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The Bicycle Thieves – Frame by Frame Screening

Wednesday, April 17, 2024
bicycle thief movie poster Not Rated Vittorio De Sica (1948)Bicycle Thieves is presented by The Cary Theater and The Modern School of Film. The Frame by Frame series is presented by The Cary Theater and The Modern School of Film.  The School’s founder, Robert Milazzo, leads an in-depth, active deconstruction and group-discussion. This screening will be the Cary Theater’s first cinema studies series. It was created with the cinephile in mind that wants to delve deeper in the art and craft of film. The active deconstruction format will allow for the instructor to stop the film at points and lead in depth discussions about the techniques being used in the film, as you watch it. Explore the depth and breadth of film as an art form and see films you love in a new way!

The Bicycle Thieves – Directed by Vittorio De Sica (1948)

This landmark Italian neorealist drama became one of the best-known and most widely acclaimed European movies, including a special Academy Award as “most outstanding foreign film” seven years before that Oscar category existed. Written primarily by neorealist pioneer Cesare Zavattini and directed by Vittorio DeSica, also one of the movement’s main forces, the movie featured all the hallmarks of the neorealist style: a simple story about the lives of ordinary people, outdoor shooting and lighting, non-actors mixed together with actors, and a focus on social problems in the aftermath of World War II. Lamberto Maggiorani plays Antonio, an unemployed man who finds a coveted job that requires a bicycle. When it is stolen on his first day of work, Antonio and his young son Bruno begin a frantic search, learning valuable lessons along the way. The movie focuses on both the relationship between the father and the son and the larger framework of poverty and unemployment in postwar Italy. The Bicycle Thief works as a sentimental study of a father and son, a historical document, a social statement, and a record of one of the century’s most influential film movements. (credit: allmovie.com)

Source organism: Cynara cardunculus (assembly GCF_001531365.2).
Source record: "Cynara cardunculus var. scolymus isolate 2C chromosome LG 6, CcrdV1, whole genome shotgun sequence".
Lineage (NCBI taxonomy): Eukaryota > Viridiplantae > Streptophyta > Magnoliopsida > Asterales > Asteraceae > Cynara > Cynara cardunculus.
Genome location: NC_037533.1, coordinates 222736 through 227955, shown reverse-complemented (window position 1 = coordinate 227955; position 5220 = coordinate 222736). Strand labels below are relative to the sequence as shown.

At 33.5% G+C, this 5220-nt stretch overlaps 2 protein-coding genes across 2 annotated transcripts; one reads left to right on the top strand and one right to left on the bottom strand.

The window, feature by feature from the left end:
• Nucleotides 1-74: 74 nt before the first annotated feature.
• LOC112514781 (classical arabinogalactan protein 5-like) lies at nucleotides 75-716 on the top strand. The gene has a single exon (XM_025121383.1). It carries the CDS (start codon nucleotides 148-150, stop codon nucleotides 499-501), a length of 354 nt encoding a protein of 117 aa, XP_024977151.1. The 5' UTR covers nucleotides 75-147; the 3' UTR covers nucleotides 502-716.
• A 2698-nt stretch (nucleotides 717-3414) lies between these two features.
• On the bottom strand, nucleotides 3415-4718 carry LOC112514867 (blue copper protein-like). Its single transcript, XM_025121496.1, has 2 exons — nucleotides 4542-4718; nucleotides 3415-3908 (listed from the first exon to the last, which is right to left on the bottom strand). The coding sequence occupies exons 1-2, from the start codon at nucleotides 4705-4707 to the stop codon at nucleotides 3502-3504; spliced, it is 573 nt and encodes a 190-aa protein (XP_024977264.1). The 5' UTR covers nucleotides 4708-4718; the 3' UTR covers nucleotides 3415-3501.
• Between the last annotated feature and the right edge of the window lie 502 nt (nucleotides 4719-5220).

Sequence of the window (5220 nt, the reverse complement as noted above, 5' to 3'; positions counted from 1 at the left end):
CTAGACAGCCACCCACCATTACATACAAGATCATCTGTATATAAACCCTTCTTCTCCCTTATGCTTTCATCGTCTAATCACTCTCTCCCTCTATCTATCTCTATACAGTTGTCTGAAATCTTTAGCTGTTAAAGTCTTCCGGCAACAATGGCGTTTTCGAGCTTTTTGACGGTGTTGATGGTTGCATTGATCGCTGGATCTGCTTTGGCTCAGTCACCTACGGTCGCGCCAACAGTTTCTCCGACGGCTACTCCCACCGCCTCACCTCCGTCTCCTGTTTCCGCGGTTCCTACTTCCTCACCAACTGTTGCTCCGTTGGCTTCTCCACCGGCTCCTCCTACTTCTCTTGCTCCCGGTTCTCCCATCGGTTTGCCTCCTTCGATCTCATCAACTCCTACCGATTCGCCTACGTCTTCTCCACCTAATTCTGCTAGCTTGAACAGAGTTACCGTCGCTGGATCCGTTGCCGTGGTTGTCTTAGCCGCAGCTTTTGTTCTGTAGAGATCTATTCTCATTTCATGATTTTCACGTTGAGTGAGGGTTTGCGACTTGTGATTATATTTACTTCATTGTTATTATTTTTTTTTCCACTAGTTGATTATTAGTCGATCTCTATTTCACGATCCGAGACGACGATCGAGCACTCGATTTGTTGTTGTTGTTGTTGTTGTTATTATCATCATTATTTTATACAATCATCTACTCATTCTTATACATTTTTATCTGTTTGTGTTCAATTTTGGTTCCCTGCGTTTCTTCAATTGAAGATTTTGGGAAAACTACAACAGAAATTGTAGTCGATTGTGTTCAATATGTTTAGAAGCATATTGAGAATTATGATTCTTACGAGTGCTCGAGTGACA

The Modern School of Film  MSF logo

Before founding the Modern School of Film, Robert directed the award-winning feature “War Eagle” (2007), starring Brian Dennehy, Mare Winningham, Luke Grimes, and Mary Kay Place.  ​​ ​He also directed Mike Myer’s in The Guru Pitka’s Four Laws of Happiness and produced Mr. Myer’s short film directorial debut “Almost Always”. ​He’s taught filmmaking at the prestigious Lee Strasberg Theatre and Film Institute, where he founded its first-ever filmmaking program and also taught at Stanford, Rutgers, Hofstra, The New School and the Prague Film School. ​He started his film career as an assistant to the Pulitzer Prize winner playwright and film director David Mamet and Oscar Winning Director Mike Nichols.  

What people are saying about The Modern School of Film:

“The Modern School of Film is a great idea, and great ideas are hard to forget.” -Walter Salles, (Filmmaker: “The Motorcycle Diaries”, “Central Station”, “On The Road”)    “I greatly appreciate MSF’s commitment and support of the arts.” – John Woo, (Filmmaker: “The Killer”, “Hard Boiled”, “MI:2”)    “I had a blast and would come back anytime.” -Ben Gibbard, (lead singer, Death Cab for Cutie)    “A truly inspiring night.” – Sandra Bernhard